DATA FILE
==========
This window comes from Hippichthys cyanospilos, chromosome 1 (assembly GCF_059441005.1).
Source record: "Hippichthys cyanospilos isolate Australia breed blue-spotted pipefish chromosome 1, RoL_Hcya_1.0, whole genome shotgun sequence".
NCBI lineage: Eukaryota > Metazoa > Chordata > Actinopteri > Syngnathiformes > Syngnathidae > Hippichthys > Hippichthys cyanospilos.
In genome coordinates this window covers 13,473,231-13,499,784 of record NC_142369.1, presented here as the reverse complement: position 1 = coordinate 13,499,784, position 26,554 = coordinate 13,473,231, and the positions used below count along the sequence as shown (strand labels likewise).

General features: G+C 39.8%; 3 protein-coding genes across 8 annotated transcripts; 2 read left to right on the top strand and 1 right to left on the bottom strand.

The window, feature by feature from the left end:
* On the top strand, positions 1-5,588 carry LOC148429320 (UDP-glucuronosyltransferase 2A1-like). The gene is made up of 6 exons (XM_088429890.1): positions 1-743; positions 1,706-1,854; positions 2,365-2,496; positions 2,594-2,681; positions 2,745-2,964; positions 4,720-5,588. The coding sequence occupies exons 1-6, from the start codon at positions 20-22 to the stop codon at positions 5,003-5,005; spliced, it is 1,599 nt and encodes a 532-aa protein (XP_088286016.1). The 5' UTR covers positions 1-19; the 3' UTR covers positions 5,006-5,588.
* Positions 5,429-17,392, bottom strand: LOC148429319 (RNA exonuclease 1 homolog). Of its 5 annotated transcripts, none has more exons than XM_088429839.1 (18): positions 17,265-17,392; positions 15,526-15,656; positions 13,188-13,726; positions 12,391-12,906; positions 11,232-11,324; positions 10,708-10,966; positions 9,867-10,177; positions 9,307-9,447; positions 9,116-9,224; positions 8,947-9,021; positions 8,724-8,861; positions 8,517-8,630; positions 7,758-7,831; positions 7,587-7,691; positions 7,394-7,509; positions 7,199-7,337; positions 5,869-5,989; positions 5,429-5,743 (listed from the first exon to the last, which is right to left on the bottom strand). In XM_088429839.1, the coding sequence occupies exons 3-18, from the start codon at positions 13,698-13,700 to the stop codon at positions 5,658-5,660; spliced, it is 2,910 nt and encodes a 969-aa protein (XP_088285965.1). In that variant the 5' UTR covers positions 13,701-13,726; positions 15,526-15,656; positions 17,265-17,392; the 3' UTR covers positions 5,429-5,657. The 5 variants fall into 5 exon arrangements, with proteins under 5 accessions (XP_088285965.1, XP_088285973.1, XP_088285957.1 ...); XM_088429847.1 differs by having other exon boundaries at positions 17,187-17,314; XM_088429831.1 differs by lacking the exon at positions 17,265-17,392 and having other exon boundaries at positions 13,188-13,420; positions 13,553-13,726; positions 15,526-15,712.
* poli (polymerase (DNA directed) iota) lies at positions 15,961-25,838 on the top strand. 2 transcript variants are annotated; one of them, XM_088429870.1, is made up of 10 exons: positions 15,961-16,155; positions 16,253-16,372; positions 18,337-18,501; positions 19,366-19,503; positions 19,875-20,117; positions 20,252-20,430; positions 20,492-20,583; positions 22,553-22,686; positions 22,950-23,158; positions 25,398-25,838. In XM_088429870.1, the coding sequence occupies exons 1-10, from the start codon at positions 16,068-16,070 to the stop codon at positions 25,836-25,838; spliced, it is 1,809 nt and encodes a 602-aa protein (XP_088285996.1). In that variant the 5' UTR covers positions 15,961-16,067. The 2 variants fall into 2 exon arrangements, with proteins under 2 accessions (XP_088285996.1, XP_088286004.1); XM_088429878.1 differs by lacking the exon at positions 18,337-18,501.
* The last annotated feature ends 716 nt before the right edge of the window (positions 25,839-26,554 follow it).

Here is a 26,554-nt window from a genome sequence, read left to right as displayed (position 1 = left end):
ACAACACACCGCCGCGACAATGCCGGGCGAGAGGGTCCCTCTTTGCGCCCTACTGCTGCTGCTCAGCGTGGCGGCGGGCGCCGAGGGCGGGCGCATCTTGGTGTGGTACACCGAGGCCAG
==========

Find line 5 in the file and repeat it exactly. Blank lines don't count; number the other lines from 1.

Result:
General features: G+C 39.8%; 3 protein-coding genes across 8 annotated transcripts; 2 read left to right on the top strand and 1 right to left on the bottom strand.